What’s the best and worst advice you’ve been given on photography?
The best advice I’ve personally been given was just to get in closer, and slow down on my process, in the studio. I can’t really think of any bad advice I’ve been given.

Do you have a favorite photo of your own?

Malik Barnett, 360 flip.

My favorite skate photo as of right now is this tre flip of my dude Malik Barnett. I’m not really sure why these barriers were put around the fountain at City Hall, or how long they were even there for, but when we we saw them that day I knew we had to take advantage of the situation.

What’s the most interesting story behind one of your photos?

Ryan Farley, frontside wallride.

This day was actually pretty stressful for me. I had been super busy with school for a few weeks and hadn’t gone out to shoot anything in a while and was itching to get something. Me and a few friends went out to try and hit a few spots on campus at San Jose State. We got kicked out of our first spot pretty quickly by campus cops and then headed to a ledge spot by the library, where some dude tried to fight me because he thought I was stealing his bag, when I was simply moving it out of my frame. After that we skated to a pole jam spot down the street that was in front of a new condo building, and the guy that lived in the unit right above the spot got annoyed that we were skating, so he decided to throw water at me from above which almost soaked my camera. At that point I was super frustrated and wanted to call it a day, but I didn’t want to walk away empty handed. My friend Max suggested we hit one more spot in downtown before calling it, so we piled in a car and headed to the spot. It ended up being at the top of a parking garage that we had to sneak past security to get up to, but when we got there I knew I was going be able to get something. After probably a good 30 minutes, my dude Ryan Farley started battling this frontside wallride, and rode away like a champ. By the end of the day I was super stoked that I pushed through all the bullshit that happened and walked away with a photo I was proud of.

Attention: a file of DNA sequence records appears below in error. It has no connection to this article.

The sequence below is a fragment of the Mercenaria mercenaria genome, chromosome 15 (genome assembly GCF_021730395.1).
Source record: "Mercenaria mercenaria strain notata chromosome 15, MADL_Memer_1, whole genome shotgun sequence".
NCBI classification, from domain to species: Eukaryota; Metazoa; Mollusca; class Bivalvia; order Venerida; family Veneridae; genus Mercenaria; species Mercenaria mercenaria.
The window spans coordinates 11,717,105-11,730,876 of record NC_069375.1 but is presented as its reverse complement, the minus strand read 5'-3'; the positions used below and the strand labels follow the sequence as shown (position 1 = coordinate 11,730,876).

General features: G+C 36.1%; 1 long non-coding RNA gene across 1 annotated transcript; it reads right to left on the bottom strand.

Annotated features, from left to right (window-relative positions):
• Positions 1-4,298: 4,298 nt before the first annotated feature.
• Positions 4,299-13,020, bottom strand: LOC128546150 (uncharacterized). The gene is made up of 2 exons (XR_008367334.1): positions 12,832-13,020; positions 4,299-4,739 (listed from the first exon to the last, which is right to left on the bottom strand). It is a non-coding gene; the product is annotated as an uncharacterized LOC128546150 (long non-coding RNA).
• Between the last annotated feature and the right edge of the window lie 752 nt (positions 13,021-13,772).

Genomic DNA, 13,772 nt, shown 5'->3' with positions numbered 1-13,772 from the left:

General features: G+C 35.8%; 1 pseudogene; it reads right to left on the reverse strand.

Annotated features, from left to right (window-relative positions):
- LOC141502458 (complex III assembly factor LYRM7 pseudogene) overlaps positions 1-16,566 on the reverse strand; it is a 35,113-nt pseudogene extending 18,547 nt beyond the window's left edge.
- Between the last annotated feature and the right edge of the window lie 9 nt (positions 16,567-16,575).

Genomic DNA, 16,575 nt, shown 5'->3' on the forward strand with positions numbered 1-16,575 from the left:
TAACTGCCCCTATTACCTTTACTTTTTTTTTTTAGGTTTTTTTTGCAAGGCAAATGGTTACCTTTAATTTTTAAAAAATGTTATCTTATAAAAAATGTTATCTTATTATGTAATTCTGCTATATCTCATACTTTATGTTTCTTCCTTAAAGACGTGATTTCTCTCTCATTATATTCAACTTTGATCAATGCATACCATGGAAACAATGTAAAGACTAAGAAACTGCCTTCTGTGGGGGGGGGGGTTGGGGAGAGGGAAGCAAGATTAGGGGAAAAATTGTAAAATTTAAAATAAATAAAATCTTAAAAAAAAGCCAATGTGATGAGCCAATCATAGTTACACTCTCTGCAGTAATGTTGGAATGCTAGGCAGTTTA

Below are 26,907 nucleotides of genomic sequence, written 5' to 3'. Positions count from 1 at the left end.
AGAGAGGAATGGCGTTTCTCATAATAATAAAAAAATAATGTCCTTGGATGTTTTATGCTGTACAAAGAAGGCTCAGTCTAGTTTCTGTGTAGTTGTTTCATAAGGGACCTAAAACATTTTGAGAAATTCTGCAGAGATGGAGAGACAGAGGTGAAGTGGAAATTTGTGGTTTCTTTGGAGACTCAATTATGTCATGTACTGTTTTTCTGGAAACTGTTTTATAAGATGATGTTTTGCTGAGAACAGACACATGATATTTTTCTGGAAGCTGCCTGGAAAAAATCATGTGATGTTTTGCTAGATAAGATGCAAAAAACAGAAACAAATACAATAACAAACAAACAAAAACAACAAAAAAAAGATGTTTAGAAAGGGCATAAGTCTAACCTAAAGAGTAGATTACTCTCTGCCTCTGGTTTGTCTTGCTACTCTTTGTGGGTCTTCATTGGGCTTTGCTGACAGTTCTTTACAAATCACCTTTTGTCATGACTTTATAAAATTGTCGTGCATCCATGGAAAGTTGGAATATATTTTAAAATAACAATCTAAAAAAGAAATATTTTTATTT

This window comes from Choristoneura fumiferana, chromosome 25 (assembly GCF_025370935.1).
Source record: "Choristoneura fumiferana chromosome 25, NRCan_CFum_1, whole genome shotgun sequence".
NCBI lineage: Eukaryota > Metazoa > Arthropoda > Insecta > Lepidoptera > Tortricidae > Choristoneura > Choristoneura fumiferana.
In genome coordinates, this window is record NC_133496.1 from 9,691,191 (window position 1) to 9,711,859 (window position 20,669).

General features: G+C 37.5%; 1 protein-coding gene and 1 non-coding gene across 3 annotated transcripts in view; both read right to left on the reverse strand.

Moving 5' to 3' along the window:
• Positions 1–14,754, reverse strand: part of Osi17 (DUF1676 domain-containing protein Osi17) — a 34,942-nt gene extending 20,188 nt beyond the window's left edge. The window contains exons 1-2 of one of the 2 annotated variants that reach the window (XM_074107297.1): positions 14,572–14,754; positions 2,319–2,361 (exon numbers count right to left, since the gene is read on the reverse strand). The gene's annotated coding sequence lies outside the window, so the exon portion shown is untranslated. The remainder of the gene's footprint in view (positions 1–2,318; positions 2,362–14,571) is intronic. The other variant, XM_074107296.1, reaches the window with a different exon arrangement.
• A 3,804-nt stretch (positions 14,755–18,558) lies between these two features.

What advice would you give to up and coming skate photogs?